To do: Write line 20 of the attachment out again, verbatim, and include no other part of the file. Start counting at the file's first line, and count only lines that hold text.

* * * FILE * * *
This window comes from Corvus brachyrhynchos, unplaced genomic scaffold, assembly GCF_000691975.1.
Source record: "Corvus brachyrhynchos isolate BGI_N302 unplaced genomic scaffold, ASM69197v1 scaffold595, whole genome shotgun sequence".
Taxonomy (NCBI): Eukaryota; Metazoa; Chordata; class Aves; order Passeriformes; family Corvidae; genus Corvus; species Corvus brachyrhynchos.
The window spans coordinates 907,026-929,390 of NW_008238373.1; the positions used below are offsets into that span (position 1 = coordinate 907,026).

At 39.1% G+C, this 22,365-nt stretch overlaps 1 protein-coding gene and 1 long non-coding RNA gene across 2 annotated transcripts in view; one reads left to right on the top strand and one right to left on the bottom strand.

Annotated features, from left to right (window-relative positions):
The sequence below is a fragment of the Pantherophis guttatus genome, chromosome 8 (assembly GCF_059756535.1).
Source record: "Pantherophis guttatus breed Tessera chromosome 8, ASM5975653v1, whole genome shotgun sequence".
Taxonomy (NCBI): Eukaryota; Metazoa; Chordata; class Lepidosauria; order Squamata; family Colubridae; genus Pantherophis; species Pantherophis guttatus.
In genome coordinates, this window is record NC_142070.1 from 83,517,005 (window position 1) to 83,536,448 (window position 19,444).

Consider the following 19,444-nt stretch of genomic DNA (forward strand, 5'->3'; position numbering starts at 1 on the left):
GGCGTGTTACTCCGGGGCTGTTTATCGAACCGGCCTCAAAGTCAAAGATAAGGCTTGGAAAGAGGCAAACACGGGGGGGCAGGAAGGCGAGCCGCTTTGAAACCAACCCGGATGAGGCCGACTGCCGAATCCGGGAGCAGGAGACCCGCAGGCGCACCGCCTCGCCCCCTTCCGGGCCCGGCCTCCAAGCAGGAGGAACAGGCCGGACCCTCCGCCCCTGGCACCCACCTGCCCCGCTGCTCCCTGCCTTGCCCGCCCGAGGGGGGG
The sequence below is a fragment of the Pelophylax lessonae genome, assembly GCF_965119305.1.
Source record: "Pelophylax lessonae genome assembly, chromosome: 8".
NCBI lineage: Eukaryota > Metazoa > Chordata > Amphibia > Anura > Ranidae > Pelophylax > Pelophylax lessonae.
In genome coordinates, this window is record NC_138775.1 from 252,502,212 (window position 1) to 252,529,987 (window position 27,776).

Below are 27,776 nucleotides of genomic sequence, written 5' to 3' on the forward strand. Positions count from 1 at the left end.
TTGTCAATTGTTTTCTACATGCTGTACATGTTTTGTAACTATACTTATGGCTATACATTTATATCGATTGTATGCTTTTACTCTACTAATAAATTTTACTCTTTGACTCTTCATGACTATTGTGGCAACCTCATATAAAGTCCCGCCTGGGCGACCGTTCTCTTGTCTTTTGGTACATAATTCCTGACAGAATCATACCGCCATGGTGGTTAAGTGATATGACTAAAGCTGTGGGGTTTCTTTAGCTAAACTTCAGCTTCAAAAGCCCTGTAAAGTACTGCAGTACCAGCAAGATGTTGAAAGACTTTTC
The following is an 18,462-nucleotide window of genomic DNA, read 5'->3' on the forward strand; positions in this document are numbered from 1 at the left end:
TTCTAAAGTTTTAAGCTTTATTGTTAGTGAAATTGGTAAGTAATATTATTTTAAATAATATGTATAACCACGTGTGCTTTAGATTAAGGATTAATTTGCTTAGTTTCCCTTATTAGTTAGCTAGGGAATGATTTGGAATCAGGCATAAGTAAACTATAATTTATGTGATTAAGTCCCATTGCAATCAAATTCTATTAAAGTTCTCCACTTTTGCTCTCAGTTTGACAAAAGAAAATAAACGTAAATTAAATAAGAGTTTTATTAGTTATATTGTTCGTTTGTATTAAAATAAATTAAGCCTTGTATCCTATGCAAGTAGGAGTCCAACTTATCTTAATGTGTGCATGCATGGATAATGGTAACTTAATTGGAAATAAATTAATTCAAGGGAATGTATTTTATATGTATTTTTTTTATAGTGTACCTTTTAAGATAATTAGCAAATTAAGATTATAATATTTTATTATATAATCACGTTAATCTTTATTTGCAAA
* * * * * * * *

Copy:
TTCTAAAGTTTTAAGCTTTATTGTTAGTGAAATTGGTAAGTAATATTATTTTAAATAATATGTATAACCACGTGTGCTTTAGATTAAGGATTAATTTGCTTAGTTTCCCTTATTAGTTAGCTAGGGAATGATTTGGAATCAGGCATAAGTAAACTATAATTTATGTGATTAAGTCCCATTGCAATCAAATTCTATTAAAGTTCTCCACTTTTGCTCTCAGTTTGACAAAAGAAAATAAACGTAAATTAAATAAGAGTTTTATTAGTTATATTGTTCGTTTGTATTAAAATAAATTAAGCCTTGTATCCTATGCAAGTAGGAGTCCAACTTATCTTAATGTGTGCATGCATGGATAATGGTAACTTAATTGGAAATAAATTAATTCAAGGGAATGTATTTTATATGTATTTTTTTTATAGTGTACCTTTTAAGATAATTAGCAAATTAAGATTATAATATTTTATTATATAATCACGTTAATCTTTATTTGCAAA